Curtis Martin is certainly suffering with his knee problems. For the record, when a player is reported to have "bone-on-bone" in the knee, it means that the cartilage (the smooth shiny stuff that covers the ends of bones - think chicken) has worn away. There is no ability to repair that cartilage. When it's gone, it's gone. So why do these athletes have surgery to "fix" their knees? There are several procedures that can be done to try to help these knees, and the choice depends on how extensive the cartilage damage is. If the cartilage damage is relatively small, the surgeon may just shave down the rough spots, a procedure known as debridement. For the more extensively damaged knee, a technique called microfracture, or picking, can be done to bore some small holes in the ends of the bone, causing it to bleed. This results in the laying down of fibrous tissue in response to the bleeding. The problem is that the fibrous tissue that is created is not smooth and shiny like the original cartilage that is found in the joint. End result? Generally the athlete experiences less pain, at least for a while, but there are no guarantees. Judging from Martin's challenges this early on, it would appear that even if he is able to play, his knee is likely to give him trouble throughout the season.
Ben Roethlisberger and Kellen Winslow both seem to have made full recoveries from their scary motorcycle accidents. Roethlisberger has been cleared to start which is amazing considering that he suffered multiple facial fractures only two months ago. The unknown is how he will feel when he absorbs that first crushing hit. Winslow, who has had multiple surgeries on his knee, including one to clear an infection, showed no ill effects in Thursday's pre-season opener. It remains to be seen how his knee will hold up throughout the season however to repeated landing, twisting and pivoting, not to mention contact. Durability may be a factor.
The Emperor's New Groove
Who said that shedding a few pounds during the offseason couldn't help a player's morale? McNabb shed about 225 in the form of Terrell Owens. Oh and yes, McNabb had that sports hernia repair from which he has recovered in fabulous fashion. In two consecutive preseason games, McNabb has looked sharp and strong. A sports hernia is particularly debilitating because of the weakness it causes in the trunk and pelvis. In McNabb's case it became difficult for him to throw hard and almost impossible for him to run as his injury progressed. McNabb's cross-body throws and efficient ball delivery in these early contests should leave no doubt that he is fully recovered.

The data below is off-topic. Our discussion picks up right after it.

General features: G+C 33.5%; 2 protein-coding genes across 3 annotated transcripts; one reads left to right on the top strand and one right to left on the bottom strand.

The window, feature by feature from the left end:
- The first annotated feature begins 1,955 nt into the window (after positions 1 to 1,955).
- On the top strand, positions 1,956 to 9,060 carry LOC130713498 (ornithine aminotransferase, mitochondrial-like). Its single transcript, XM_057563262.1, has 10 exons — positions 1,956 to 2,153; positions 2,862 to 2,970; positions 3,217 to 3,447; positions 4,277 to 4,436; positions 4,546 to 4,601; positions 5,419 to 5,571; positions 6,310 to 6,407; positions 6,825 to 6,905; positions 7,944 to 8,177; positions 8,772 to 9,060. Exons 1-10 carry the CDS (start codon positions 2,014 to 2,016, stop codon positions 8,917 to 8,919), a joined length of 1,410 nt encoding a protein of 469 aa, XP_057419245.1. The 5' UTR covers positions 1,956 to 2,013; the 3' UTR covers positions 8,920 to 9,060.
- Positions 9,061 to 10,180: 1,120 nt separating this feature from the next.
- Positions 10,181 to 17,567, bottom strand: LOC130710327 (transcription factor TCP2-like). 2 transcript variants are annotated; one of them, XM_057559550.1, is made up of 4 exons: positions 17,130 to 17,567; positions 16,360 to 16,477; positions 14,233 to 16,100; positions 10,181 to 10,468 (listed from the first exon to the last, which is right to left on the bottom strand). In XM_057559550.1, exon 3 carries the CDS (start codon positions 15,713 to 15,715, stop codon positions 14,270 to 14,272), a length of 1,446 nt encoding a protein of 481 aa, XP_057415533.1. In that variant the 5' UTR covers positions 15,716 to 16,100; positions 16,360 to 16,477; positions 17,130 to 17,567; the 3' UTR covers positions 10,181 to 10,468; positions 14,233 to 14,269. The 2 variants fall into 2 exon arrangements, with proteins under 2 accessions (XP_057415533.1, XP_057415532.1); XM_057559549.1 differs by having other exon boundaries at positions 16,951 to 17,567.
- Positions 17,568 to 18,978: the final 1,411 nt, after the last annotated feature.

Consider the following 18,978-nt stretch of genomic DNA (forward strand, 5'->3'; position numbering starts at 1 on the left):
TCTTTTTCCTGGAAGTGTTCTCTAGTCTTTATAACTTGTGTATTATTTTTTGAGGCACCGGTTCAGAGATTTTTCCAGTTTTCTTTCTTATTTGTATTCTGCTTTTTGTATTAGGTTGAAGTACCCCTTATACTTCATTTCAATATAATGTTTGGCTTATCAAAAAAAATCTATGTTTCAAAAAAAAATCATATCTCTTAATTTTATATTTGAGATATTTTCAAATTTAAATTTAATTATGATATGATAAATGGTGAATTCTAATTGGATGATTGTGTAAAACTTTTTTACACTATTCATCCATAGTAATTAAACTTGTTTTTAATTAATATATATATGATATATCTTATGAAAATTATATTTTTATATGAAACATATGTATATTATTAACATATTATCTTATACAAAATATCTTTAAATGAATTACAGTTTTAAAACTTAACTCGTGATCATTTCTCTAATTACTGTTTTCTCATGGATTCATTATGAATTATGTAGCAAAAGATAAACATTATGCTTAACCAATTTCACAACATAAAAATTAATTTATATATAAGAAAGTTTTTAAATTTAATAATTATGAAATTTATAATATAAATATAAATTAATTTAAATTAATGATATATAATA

Other news of note:
Brian Westbrook has another foot sprain. It's the other foot this time though, and it sounds much less serious. Most importantly, he looked to have no residual effects from the right midfoot (Lisfranc) sprain he sustained last year.
Chad Pennington looks to be starting the season opener, coming off his second rotator cuff repair to his throwing shoulder. He still has not gone to the ground yet, and his coaches and teammates hope that he doesn't in his first game. Landing on the shoulder is the most common way quarterbacks injure the throwing arm, not by throwing as is commonly believed. It is wise to be cautiously optimistic when it comes to Pennington.
Javon Walker is reportedly experiencing soreness intermittently in his right knee. Last week he was part of the amazing ACL recovery storybook. Now he has missed a few workouts. Although he is still on track to return at the start of the season, this is one of those reminders that the first year after ACL reconstruction is often a rebuilding year for a receiver or running back.
Article first appeared 8/11/06